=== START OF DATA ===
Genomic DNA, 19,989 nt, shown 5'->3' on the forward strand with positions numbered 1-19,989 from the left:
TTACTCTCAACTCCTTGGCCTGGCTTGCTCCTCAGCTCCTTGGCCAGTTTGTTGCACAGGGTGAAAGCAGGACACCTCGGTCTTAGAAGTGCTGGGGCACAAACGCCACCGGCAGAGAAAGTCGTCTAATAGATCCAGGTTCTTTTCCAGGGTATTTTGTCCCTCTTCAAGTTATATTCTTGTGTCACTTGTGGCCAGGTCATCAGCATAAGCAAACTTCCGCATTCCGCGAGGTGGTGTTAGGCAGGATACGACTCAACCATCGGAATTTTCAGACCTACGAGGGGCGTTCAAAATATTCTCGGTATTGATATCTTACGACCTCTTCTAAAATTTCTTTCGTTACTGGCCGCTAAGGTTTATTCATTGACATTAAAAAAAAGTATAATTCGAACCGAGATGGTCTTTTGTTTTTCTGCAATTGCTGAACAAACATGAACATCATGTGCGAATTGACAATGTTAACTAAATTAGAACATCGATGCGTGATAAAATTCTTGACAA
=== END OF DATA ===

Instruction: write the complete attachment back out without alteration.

Genomic DNA, 19,989 nt, shown 5'->3' on the forward strand with positions numbered 1-19,989 from the left:
TTACTCTCAACTCCTTGGCCTGGCTTGCTCCTCAGCTCCTTGGCCAGTTTGTTGCACAGGGTGAAAGCAGGACACCTCGGTCTTAGAAGTGCTGGGGCACAAACGCCACCGGCAGAGAAAGTCGTCTAATAGATCCAGGTTCTTTTCCAGGGTATTTTGTCCCTCTTCAAGTTATATTCTTGTGTCACTTGTGGCCAGGTCATCAGCATAAGCAAACTTCCGCATTCCGCGAGGTGGTGTTAGGCAGGATACGACTCAACCATCGGAATTTTCAGACCTACGAGGGGCGTTCAAAATATTCTCGGTATTGATATCTTACGACCTCTTCTAAAATTTCTTTCGTTACTGGCCGCTAAGGTTTATTCATTGACATTAAAAAAAAGTATAATTCGAACCGAGATGGTCTTTTGTTTTTCTGCAATTGCTGAACAAACATGAACATCATGTGCGAATTGACAATGTTAACTAAATTAGAACATCGATGCGTGATAAAATTCTTGACAA